Featured Research

from universities, journals, and other organizations

Immigrant Children Misdiagnosed As Language-impaired

Date:
August 25, 2005
Source:
University of Alberta
Summary:
Immigrant children still mastering the English language risk being shuffled into special education services they don't need, because of errors in assessment for speech problems, according to a new University of Alberta study.

Immigrant children still mastering the English language risk beingshuffled into special education services they don't need, because oferrors in assessment for speech problems, according to a new Universityof Alberta study.

The study showed that the expressive language characteristics oftypically developing children learning English as a second language aresimilar to the English spoken by monolingual children who have specificlanguage impairment. "The errors they make when they speak English arenearly identical to the errors children make when they arelanguage-impaired," said Dr. Johanne Paradis, a linguistics professorat the University of Alberta.

The study appears in the July, 2005 edition of Language, Speech & Hearing Services in Schools.

In studying 24 children aged four to seven who have beenlearning English as a second language for an average of 9.5 months, Dr.Paradis discovered that their accuracy rates and error patterns weresimilar to those reported in monolingual children who had beendiagnosed with speech language impairment. The children were tested intheir usage of verbs, prepositions and determiner words like 'a' and'the'.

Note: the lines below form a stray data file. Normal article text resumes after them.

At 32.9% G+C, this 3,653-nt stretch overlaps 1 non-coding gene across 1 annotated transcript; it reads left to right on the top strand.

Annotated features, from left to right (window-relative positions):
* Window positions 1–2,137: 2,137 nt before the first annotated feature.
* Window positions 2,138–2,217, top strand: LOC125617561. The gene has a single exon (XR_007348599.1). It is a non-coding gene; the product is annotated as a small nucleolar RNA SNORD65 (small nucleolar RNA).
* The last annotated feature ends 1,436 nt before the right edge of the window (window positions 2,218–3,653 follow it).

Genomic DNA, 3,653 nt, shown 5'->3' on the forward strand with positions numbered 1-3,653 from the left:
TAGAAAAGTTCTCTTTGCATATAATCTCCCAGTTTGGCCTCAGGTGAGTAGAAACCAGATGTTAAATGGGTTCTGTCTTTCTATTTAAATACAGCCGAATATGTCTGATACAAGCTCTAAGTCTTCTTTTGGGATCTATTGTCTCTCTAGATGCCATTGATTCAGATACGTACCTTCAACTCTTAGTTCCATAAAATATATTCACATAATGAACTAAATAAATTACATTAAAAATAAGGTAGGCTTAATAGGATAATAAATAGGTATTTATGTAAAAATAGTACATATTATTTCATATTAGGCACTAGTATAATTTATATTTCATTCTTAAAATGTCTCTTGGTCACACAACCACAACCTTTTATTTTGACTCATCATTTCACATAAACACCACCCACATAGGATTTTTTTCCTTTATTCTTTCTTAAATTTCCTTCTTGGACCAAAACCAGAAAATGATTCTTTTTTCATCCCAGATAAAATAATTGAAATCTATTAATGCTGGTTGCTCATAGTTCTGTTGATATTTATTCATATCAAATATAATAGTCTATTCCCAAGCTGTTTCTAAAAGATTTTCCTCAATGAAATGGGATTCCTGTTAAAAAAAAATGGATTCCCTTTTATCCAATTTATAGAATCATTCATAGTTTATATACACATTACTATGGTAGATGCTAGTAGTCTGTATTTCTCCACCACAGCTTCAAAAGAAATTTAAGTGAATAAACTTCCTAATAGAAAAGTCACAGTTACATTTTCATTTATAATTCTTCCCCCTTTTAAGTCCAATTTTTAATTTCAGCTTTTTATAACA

"The existing similarities, along with large individualdifferences in how quickly children learn English, could result inmisdiagnosis and therefore be a cause of unnecessary referrals tospeech therapy services," Dr. Paradis said. This phenomenon could bepart of a larger problem that has been widely acknowledged in theUnited States that linguistic minority children are statisticallyover-represented in all areas of special education," said Dr. Paradis.

This overlap in linguistic characteristics between Englishsecond language children and language-impaired children is an issue formany countries: Canada, the U.S.A., the United Kingdom and Australia."